Gaining Steam: Fundraising begins to bring historic Soo Line engine back to Eau Claire
An effort to raise funds to relocate and display a historic steam engine in Eau Claire has been launched, and the city will soon learn what it will cost to make the first major step in that effort.
The Soo Line 2719 steam engine – which was displayed in Carson Park from 1960 to 1996 – has spent the last decade at the Lake Superior Railroad Museum in Duluth, Minnesota. Earlier this summer, the City of Eau Claire exercised its option to purchase the locomotive from the museum for $4. Now, the city and Visit Eau Claire, the regional tourism promotion agency, are raising funds for the project under the umbrella of a new group, Friends of 2719. The first major donation is a crucial one: Jack Kaiser, owner of Banbury Place, has arranged for free storage of the locomotive indoors by one of his Banbury Place tenants, Central Storage and Warehouse.
We see it completely as a tourism initiative." – Linda John, Visit Eau Claire, on bringing the Soo Line 2719 back to Eau Claire
The next step will be moving the locomotive to Eau Claire, which could cost anywhere from $36,000 to $100,000, City Manager Dale Peters said at a Sept. 5 public forum. The actual cost will become more clear after the city receives bids, which are due Sept. 28, Peters said.
“Nothing has been set or determined other than we own (the engine) right now,” he added.
Eau Claire City Councilman Dave Strobel said that while there is not deadline for moving the locomotive, he would like to have it done by the end of the year. While the Lake Superior Railroad Museum has said it will charge the city $100 per day for storing the engine, Strobel labeled this a “scare tactic.” Peters said the city hasn’t received an invoice for the storage fee.
Because of its size, the 95-year-old locomotive must be moved by rail, a tricky and expensive proposition. After it has been relocated, a suitable site must be found to put it on display, and a structure must be built to protect the engine from the elements.
City Councilman Jeremy Gragert described five possible sites for the engine, which were identified by City Engineer Dave Solberg:
A triangular piece of city-owned land on the west side where Cameron and Madison streets meet.
Along Forest Street, near the Chippewa River and the community garden.
In the so-called “Railroad Lot,” which is bordered by Farwell and Barstow streets, across from the entrance to Phoenix Park.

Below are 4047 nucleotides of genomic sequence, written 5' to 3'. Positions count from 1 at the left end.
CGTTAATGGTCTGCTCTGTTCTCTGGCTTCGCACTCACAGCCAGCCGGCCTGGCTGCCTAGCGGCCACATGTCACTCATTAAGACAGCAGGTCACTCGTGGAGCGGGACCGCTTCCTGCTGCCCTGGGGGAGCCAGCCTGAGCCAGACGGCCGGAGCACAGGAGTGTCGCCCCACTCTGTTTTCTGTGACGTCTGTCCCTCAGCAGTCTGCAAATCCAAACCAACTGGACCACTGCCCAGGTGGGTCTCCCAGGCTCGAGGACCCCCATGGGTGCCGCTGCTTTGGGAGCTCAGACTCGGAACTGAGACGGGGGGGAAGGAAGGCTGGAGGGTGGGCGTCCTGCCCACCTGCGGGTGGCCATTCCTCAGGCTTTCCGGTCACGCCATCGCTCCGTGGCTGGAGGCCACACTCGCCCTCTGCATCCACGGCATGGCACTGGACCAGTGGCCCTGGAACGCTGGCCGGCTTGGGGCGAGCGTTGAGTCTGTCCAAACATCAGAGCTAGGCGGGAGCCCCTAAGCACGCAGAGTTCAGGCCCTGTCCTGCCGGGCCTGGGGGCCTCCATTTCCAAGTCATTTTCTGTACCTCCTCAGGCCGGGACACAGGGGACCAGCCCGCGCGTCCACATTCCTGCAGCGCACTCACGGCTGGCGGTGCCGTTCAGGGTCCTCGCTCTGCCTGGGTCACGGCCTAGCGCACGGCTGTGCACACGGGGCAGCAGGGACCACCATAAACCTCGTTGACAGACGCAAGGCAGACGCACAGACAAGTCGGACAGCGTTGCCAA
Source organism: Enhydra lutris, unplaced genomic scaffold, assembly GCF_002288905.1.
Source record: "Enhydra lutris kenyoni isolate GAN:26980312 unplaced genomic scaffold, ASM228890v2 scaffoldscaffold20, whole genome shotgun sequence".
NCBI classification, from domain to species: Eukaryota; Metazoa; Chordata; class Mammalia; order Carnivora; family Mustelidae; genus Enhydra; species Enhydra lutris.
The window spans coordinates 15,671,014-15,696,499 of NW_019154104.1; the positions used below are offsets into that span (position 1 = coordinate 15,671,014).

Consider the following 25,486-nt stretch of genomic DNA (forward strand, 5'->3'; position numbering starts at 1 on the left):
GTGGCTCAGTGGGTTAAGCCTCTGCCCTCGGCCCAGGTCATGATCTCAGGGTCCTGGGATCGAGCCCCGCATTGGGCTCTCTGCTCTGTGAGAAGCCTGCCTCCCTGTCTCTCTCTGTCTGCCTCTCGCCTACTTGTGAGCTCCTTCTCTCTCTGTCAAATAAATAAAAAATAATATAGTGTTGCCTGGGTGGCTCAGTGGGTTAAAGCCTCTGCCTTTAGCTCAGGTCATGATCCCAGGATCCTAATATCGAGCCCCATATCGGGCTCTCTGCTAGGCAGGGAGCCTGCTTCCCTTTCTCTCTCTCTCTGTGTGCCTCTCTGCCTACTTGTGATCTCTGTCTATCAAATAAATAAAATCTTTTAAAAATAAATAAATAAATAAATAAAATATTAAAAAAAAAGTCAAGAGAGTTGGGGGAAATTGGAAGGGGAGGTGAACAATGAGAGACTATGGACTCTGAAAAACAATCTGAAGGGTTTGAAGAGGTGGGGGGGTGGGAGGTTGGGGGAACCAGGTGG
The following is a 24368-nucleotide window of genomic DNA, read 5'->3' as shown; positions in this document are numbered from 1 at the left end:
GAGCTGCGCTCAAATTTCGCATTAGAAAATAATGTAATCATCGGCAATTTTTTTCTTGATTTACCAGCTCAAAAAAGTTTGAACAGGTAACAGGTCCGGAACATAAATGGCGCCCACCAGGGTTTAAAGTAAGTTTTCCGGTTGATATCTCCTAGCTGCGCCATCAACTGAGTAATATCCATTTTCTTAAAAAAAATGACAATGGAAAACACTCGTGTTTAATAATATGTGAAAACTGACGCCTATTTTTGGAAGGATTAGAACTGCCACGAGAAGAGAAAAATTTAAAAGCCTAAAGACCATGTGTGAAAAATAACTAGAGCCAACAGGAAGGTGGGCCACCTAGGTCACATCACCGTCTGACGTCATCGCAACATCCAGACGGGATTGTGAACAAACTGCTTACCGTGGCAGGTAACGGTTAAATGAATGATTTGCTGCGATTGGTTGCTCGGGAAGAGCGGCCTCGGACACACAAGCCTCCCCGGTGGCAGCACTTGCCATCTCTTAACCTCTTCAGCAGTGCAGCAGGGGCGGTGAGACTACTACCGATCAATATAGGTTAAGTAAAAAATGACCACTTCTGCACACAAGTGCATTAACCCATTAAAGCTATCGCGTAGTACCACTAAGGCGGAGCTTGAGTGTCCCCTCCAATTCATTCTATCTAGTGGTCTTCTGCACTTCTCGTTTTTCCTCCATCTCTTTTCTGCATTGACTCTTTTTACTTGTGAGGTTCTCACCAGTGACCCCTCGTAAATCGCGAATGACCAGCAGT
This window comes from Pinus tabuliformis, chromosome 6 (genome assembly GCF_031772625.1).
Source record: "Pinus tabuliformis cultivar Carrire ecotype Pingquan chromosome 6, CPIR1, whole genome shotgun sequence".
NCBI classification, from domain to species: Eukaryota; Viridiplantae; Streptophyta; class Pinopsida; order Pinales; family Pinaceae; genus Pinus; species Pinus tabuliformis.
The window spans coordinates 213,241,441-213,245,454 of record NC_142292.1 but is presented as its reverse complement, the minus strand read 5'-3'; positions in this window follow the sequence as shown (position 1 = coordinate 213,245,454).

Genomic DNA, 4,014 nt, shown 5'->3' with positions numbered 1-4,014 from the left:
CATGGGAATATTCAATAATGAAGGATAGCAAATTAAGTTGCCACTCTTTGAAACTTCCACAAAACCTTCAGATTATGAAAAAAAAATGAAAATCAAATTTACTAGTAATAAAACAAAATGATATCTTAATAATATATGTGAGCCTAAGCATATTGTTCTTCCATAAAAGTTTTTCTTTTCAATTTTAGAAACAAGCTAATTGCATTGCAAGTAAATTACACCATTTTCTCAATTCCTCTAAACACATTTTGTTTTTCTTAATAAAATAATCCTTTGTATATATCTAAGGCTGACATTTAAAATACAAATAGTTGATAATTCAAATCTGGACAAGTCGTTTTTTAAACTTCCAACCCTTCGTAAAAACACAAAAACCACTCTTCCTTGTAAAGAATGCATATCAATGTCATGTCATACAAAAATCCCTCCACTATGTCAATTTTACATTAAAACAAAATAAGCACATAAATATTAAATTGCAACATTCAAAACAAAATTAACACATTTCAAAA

On the south side of Galloway Street just beyond Banbury Place, next to a proposed street overpass.
On the south side of Galloway Street near where the “S” bridge crosses the Eau Claire River.
Wherever the engine would be placed, it would need a shelter. Eau Claire architect and railroad enthusiast Bill Anderson shared his preliminary design for such a structure: a 119-foot-long, 32-foot-wide shelter topped with a steel roof and surrounded by a fence that could be opened for visitors.
“It’s got to be a public setting and it’s got to be a place where people want to go,” Anderson explained.
Before anything can happen with the engine, however, funds must be raised. The Friends of the 2719 website is soliciting donations as well as seeking volunteers willing to serve on subcommittees to help with the project.
“We see it completely as a tourism initiative,” Linda John, executive director of Visit Eau Claire, said of the returning the locomotive to Eau Claire. Searches for trains and train travel are among the most popular on tourism websites, and bringing the train to town would boost the city as a tourism destination, she said. Trains, she added, generate nostalgia and are strong draws for families.
The proposal to bring the 2719 to Eau Claire drew a mixed reaction from members of the public at the meeting. While some were excited for the opportunity to see the engine once again on display in the city, others set it would be better to leave it in the hands of the Lake Superior Railroad Museum, which for years used it to pull excursion trains. Advocates say the engine is still in good condition, but it needs a costly inspection of its boiler to be certified to run on the rails again. This boiler work has been put on hold because of uncertainly over the engine’s future, said David Peterson, an Eau Claire railroad enthusiast.
Peterson and others said because the engine should remain in Duluth because it’s unlikely to ever be used again if brought to Eau Claire. “Personally, to stuff and mount an engine again is something that should not be done,” Peterson said.
Strobel, the City Council member, said it wasn’t his intention to let the engine “sit and rot” once it got to Eau Claire. Stroebel acknowledged that it might not be possible to operate the engine on the rails around the city at present, but that it might be possible in the future. Potential display locations are located near rail lines, Strobel added. “If we get passenger service and in the future if our citizens have the opportunity once again to run that train nearby, it will be relatively easy to get it back on the tracks,” he said.
To learn more about the potential return of Soo Line 2719 to Eau Claire, or to make a donation toward the project, visit friendsof2719.com.